Of course, not all of the innovative ideas will be bangers, but some will. These innovation successes are what drives top businesses. Plus, any failures that may arise make your employees smarter and more resilient in the future. With micromanagement, most of these benefits are lost.

Loss of control

While it seems paradoxical, the more managers micromanage, the less control over a business, project, or a team they have. If the only tool of management a leader has at her disposal is micromanagement, she is probably going to get bogged down in running every tiniest process. This takes valuable time and resources that could have been invested in long-term strategic planning.

In the end ,micromanaging bosses lose (1) the ability to effectively manage their teams and delegate tasks, (2) the sight of the bigger picture, and (3) the trust of their employees which is hardly effective management. In such situations, managers more often than not fail to achieve their goals which in turn leads to the ultimate loss of control – the loss of their managerial position.

Burnout

Managers who practice micromanagement are not always bad leaders. In fact, they are among the best and most innovative workers – after all they climbed the leadership ladder. Their skills and experience is essential for any project or business to succeed.

However, if they fall in the micromanagement trap, their resources are unproductively squandered on things that are not worth their time and effort. Juggling all the responsibilities and tasks may lead to a manager’s burnout which is good for no one.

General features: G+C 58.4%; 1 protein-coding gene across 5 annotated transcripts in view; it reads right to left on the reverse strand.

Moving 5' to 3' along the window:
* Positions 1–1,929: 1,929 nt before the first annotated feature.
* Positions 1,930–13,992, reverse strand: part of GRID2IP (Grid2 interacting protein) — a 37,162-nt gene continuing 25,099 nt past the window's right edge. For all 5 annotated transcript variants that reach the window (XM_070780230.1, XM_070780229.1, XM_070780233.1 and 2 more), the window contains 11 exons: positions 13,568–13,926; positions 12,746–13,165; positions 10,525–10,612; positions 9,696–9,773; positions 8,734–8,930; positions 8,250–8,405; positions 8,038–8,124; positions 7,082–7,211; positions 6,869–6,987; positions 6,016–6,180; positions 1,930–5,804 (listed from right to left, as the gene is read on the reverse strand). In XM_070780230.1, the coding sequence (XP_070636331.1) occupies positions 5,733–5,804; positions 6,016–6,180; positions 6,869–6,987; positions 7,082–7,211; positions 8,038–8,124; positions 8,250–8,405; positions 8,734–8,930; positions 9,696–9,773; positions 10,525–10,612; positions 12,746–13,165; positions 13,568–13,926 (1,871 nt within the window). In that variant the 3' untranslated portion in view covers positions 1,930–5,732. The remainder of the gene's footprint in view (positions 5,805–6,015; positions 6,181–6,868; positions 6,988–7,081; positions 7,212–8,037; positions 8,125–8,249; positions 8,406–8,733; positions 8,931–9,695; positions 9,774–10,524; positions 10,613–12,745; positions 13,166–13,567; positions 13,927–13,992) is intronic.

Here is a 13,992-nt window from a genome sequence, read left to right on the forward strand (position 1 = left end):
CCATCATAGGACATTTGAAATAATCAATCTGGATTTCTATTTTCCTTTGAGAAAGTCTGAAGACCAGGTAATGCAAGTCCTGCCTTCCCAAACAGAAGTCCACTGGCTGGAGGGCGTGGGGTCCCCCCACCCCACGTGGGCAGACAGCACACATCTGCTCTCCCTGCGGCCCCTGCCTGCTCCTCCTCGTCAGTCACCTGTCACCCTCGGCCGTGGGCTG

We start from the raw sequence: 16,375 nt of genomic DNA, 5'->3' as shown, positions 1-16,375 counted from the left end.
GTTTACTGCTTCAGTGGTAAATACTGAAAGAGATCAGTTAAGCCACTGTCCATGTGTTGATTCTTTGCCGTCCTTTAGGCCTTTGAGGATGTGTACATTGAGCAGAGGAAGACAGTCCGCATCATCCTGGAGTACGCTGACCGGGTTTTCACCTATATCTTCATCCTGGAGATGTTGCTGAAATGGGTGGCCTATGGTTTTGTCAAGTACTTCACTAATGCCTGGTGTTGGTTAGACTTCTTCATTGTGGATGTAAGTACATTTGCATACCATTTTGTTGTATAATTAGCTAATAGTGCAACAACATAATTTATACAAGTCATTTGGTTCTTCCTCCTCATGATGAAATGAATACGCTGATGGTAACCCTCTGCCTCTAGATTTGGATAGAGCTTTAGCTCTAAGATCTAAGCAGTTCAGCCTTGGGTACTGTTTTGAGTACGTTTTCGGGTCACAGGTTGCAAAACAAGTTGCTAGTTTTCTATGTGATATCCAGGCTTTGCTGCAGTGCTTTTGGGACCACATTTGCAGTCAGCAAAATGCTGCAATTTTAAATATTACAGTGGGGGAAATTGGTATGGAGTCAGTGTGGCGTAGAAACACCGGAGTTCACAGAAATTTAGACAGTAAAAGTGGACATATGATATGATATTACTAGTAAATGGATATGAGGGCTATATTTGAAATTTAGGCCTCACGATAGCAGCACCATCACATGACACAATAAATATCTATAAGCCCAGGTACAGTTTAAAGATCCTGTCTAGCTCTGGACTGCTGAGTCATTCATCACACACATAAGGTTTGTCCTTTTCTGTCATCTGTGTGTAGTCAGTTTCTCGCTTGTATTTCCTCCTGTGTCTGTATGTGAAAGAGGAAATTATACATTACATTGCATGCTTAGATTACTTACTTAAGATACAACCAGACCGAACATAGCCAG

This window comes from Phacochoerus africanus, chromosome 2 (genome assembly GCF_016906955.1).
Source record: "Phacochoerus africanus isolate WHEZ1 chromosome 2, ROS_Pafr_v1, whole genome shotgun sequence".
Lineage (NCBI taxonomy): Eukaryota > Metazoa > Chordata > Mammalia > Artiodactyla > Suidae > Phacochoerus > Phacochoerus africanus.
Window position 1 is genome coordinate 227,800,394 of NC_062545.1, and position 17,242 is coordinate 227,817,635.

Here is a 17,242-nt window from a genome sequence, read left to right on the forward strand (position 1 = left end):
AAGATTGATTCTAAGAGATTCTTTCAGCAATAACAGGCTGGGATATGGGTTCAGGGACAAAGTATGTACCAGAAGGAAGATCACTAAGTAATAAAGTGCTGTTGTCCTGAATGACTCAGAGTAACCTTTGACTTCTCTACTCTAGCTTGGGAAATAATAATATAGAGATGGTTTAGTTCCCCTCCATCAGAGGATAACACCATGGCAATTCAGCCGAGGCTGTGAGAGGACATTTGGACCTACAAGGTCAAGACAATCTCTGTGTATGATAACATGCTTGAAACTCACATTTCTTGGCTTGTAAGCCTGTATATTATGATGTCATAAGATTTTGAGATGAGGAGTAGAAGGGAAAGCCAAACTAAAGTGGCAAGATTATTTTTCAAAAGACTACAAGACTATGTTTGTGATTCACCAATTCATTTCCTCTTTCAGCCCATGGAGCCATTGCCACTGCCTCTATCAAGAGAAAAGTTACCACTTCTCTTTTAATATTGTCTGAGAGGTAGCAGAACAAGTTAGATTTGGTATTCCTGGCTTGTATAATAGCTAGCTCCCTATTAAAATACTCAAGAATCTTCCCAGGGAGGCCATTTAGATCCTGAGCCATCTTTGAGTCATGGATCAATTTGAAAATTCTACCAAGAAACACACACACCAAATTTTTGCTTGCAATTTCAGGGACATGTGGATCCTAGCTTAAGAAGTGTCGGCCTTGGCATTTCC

Lower quality employees

The best employees, if stuck in a micromanaged hell, will leave sooner or later to restore their autonomy and pursue projects that encourage their creativity rather than suppress it. 

Those who stay in a micromanaged environment will start to excessively depend on the manager for simple tasks and lose confidence to do things on their own. And why wouldn’t they? Micromanagement by design implies that employees are perceived as not knowledgeable, skilled, or experienced enough to do their job well. 

All of this is a pity, because most employees bring their own unique skills and experiences which can greatly benefit a business or a project. Micromanagement dismisses these assets and forces all of them to become cookie-cutter workers without any distinguishing or redeeming qualities.

Final Thoughts

Micromanagement is good for no one. It stifles employee creativity and innovation, damages employee-management relationships, lowers job satisfaction, leads to increased turnover, and increases overall quality and performance of your team.

If after reading this article you understand that you may be guilty of some unhealthy micromanaging yourself, follow our Facebook and Instagram accounts, as in near future we will be publishing an article on what steps can be taken to stop micromanaging your employees.

Author: Lote Steina

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Life doesen't have a do-over.
Commit to it! BePrime!
Life doesen't have a do-over.
Commit to it! BePrime!